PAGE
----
Welcom to The Department of Textile Design
Textile design means material design. What does a material do?
Currently, the textile field experiences a renewed evaluation and new expressions, a phenomenon known in the professional literature as "textile culture".
Be it an actual material, a way of conceptualizing or a metaphor – cloth and its components and structure, constitutes an inseparable part of our everyday life. Cloth envelops the existential “hard” core of birth, life and death; daringly unfolds through architecture and engineering; stages, (un)covers and beautifies the human body in every possible way and time.
In other words, in our time, as in the past, textile remains a basic product and commodity and thus - a never-ending quest for creativity and invention, ambition and capital.
Being a basic commodity, the cloth is a highly significant universal cultural attribute, participating in the stitching and unfolding of diverse identities. As such, it is saturated with politics, questions of gender, ethnicity, economy, class and nationhood. All throughout history, cloth was used as a sensitive gauge of social textures, the solidification of new economic and political powers and the dissolution thereof.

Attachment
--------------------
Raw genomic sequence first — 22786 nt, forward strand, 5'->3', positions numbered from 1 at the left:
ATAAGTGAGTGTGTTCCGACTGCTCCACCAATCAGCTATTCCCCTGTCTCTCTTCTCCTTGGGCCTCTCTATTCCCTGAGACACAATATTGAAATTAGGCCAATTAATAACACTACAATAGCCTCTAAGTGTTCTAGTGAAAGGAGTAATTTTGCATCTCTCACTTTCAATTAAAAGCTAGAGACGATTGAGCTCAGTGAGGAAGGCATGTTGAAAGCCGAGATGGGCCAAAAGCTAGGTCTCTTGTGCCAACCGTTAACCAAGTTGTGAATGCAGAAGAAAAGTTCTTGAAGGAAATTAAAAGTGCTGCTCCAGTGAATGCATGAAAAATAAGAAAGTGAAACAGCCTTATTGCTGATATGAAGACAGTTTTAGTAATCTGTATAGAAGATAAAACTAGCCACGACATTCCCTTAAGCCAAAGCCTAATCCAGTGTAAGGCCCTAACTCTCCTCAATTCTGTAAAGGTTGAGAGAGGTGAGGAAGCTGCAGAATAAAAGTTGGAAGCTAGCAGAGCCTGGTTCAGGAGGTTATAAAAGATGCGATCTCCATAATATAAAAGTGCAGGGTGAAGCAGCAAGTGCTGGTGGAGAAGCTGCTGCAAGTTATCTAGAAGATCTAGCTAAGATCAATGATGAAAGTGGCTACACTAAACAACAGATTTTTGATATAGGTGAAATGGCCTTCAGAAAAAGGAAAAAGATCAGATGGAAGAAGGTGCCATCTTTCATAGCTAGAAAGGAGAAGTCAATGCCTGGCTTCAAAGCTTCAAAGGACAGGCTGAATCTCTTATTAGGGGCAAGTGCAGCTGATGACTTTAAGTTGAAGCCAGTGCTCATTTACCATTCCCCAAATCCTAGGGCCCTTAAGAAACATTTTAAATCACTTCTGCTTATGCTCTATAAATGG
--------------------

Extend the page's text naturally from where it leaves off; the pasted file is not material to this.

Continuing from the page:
There is no bed without a sheet (cotton, silk or anti-bacterial polyester); there is no stage without a curtain (Fortuny velvet or an engineered steel weave); there is no baby without a nappy (unbleached linen or Huggies), there is no soldier without uniform (the colorful weaves of the Masai tribe or Dakron used by the IDF), there is no bride without a veil (the opaque white kerchief at a Jewish ultra-Orthodox wedding or torn black lace of a London punk). The list is endless.
Cloth is evident in all parts of our lives; so much so, that it is almost unnoticeable. It is the absence, the lack of textile that causes unease and raises the question: why is the cloth not there?
The cloth calls for a fascinating design challenge, demanding intellectual depth, technological daring, technical skill, aesthetical sensibility, cultural openness and compassion.
Every small detail, intersection of yarns, a single loop, and even a drop of dye absorbed into the soft surface, provide traces of labor, thought and feeling. Cloth does not speak, it invites to touch. Touching enables even a momentary recognition of the material existence of someone else. The touching is touched. This is what material does.